This previously unrecorded and beautifully painted dish, dated 1537, by the maiolica artist Francesco Xanto Avelli (c.1486-1542) sold for £325,000 at Lyon & Turnbull's latest in Edinburgh.
It was discovered during a regular house valuation and was
thought to have been purchased by the vendor's family in Italy
between 1894 and 1916.
Celia Curnow, ceramics consultant to Lyon & Turnbull said:
"I have waited 30 years to see a plate of this quality outside a
museum. We had interest from around the world, with many collectors
flying in to Edinburgh for the sale as well busy phone lines and
"This is a record price for a piece of ceramic to be sold in
Scotland. The new owner wishes to remain anonymous."
The estimate was £100,000 for the sale on December 8.
The 16in (40cm) dish (that was broken in two) appears to be one
of a small group of large 'istoriato' plates decorated by Xanto in
1537 with scenes inspired by the Persian history. The front is
decorated with a scene from the Life of Cyrus and shows
Cyrus persuading the people of Persepolis to rise up against their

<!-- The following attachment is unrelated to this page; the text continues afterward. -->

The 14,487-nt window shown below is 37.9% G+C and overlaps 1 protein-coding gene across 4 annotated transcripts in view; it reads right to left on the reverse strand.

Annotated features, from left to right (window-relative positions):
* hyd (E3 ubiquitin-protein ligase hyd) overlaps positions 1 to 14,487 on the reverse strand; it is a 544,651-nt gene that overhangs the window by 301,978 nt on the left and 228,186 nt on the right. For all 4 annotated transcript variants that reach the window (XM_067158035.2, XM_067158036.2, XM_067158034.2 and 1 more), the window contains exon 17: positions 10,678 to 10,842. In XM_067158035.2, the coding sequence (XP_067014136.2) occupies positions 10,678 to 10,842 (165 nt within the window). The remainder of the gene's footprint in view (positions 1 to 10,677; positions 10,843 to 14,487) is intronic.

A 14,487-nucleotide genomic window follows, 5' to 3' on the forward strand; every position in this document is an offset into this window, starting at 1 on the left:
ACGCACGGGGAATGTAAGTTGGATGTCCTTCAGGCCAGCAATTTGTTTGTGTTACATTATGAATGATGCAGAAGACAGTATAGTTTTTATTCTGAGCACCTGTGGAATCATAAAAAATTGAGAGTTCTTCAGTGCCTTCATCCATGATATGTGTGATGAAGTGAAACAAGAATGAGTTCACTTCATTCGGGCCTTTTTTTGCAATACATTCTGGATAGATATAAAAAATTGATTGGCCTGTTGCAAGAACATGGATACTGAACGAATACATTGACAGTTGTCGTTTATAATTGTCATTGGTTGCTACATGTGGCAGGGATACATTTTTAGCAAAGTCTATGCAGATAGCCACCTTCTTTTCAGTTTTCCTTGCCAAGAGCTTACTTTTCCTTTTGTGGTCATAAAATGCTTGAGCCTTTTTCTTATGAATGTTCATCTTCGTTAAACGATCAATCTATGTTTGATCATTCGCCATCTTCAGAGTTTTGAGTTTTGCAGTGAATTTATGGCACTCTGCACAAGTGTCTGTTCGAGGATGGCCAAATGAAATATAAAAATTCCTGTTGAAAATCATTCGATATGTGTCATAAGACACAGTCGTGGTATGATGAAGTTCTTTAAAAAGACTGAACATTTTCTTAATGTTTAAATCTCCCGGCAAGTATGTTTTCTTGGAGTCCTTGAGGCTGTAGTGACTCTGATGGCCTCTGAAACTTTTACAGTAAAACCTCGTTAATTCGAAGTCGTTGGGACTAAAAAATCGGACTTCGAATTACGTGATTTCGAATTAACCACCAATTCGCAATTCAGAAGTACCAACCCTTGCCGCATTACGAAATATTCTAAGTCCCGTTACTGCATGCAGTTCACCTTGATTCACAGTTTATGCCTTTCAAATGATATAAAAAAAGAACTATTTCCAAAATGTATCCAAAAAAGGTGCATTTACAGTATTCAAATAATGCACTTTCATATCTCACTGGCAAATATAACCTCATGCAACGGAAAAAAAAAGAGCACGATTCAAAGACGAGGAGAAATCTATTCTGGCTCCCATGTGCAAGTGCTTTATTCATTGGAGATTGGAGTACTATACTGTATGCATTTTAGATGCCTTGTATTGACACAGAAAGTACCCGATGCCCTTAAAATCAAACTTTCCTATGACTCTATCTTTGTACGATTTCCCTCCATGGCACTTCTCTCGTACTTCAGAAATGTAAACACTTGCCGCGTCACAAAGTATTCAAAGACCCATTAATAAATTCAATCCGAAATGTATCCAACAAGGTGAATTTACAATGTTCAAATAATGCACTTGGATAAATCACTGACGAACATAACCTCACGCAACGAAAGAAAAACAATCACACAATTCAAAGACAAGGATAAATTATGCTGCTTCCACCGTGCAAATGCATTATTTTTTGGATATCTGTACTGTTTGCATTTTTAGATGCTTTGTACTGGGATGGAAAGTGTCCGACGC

The reverse of the plate is as revealing as the front as it is
fully inscribed by the artist and carries labels inscribed by
previous owners of the plate. The three line inscription in Xanto's
hand can be translated as: Cyrus favoured sent from Persia /
Takes his side against Astyages so he will show him / That that
which heaven arranges comes together whatever it may be / Francesco
Xanto from Rovigo.
In the 2007 exhibition held at London's Wallace Collection
devoted to Xanto, curator John Mallett described Xanto as
"pottery-painter, poet, man of the Italian Renaissance".
Although nothing at all is known of his origins, his education,
or his early years, archival evidence records Xanto working in
Urbino in 1530 - the date of his earliest signed piece, a plate
commemorating the coming New Year.
Over the following five years he produced a large body of work;
each piece was signed in various manners, sometimes dated, and
marked as a product of Urbino.
Such consistency in signing his work was unusual at the time;
there is some suggestion that the artist was blacklisted after the
labour troubles of 1530, and that his choice to sign his works
might be in some way related to these difficulties.